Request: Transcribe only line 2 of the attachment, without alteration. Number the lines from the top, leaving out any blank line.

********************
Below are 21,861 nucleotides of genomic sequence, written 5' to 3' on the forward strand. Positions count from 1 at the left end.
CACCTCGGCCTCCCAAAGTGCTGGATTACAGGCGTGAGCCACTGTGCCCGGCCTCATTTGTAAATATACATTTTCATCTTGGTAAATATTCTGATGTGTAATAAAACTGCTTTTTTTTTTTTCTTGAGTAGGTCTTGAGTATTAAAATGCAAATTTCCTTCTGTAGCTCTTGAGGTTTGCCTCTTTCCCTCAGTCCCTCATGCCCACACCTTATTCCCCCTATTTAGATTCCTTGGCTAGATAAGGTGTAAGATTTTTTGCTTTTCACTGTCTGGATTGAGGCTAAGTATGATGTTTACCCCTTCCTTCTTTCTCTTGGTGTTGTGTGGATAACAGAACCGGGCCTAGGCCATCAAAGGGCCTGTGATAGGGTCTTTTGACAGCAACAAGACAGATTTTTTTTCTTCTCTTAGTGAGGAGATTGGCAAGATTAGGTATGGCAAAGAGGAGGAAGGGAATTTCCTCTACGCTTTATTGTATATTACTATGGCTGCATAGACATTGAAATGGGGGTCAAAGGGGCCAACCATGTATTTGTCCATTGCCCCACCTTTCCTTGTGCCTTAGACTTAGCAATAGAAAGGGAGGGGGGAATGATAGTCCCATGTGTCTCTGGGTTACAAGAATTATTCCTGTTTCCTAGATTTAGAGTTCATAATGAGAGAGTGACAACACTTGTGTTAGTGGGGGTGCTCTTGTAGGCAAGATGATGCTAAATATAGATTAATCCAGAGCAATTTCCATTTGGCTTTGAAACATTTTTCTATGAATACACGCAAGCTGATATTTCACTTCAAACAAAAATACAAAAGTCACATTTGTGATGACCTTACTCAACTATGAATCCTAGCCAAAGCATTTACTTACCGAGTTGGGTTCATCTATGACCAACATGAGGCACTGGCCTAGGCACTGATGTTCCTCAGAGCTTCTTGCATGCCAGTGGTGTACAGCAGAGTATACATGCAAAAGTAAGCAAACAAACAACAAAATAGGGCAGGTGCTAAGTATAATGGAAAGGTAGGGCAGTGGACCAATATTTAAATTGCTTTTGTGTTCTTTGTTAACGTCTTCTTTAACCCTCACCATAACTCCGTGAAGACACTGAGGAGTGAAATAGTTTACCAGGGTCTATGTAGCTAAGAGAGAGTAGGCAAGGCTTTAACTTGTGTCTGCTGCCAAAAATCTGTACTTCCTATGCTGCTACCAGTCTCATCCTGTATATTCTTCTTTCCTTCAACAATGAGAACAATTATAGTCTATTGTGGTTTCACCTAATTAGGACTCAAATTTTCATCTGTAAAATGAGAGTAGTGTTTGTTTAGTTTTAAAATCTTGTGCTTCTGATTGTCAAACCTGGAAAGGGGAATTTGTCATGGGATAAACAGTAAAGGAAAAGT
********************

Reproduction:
CACCTCGGCCTCCCAAAGTGCTGGATTACAGGCGTGAGCCACTGTGCCCGGCCTCATTTGTAAATATACATTTTCATCTTGGTAAATATTCTGATGTGTAATAAAACTGCTTTTTTTTTTTTCTTGAGTAGGTCTTGAGTATTAAAATGCAAATTTCCTTCTGTAGCTCTTGAGGTTTGCCTCTTTCCCTCAGTCCCTCATGCCCACACCTTATTCCCCCTATTTAGATTCCTTGGCTAGATAAGGTGTAAGATTTTTTGCTTTTCACTGTCTGGATTGAGGCTAAGTATGATGTTTACCCCTTCCTTCTTTCTCTTGGTGTTGTGTGGATAACAGAACCGGGCCTAGGCCATCAAAGGGCCTGTGATAGGGTCTTTTGACAGCAACAAGACAGATTTTTTTTCTTCTCTTAGTGAGGAGATTGGCAAGATTAGGTATGGCAAAGAGGAGGAAGGGAATTTCCTCTACGCTTTATTGTATATTACTATGGCTGCATAGACATTGAAATGGGGGTCAAAGGGGCCAACCATGTATTTGTCCATTGCCCCACCTTTCCTTGTGCCTTAGACTTAGCAATAGAAAGGGAGGGGGGAATGATAGTCCCATGTGTCTCTGGGTTACAAGAATTATTCCTGTTTCCTAGATTTAGAGTTCATAATGAGAGAGTGACAACACTTGTGTTAGTGGGGGTGCTCTTGTAGGCAAGATGATGCTAAATATAGATTAATCCAGAGCAATTTCCATTTGGCTTTGAAACATTTTTCTATGAATACACGCAAGCTGATATTTCACTTCAAACAAAAATACAAAAGTCACATTTGTGATGACCTTACTCAACTATGAATCCTAGCCAAAGCATTTACTTACCGAGTTGGGTTCATCTATGACCAACATGAGGCACTGGCCTAGGCACTGATGTTCCTCAGAGCTTCTTGCATGCCAGTGGTGTACAGCAGAGTATACATGCAAAAGTAAGCAAACAAACAACAAAATAGGGCAGGTGCTAAGTATAATGGAAAGGTAGGGCAGTGGACCAATATTTAAATTGCTTTTGTGTTCTTTGTTAACGTCTTCTTTAACCCTCACCATAACTCCGTGAAGACACTGAGGAGTGAAATAGTTTACCAGGGTCTATGTAGCTAAGAGAGAGTAGGCAAGGCTTTAACTTGTGTCTGCTGCCAAAAATCTGTACTTCCTATGCTGCTACCAGTCTCATCCTGTATATTCTTCTTTCCTTCAACAATGAGAACAATTATAGTCTATTGTGGTTTCACCTAATTAGGACTCAAATTTTCATCTGTAAAATGAGAGTAGTGTTTGTTTAGTTTTAAAATCTTGTGCTTCTGATTGTCAAACCTGGAAAGGGGAATTTGTCATGGGATAAACAGTAAAGGAAAAGT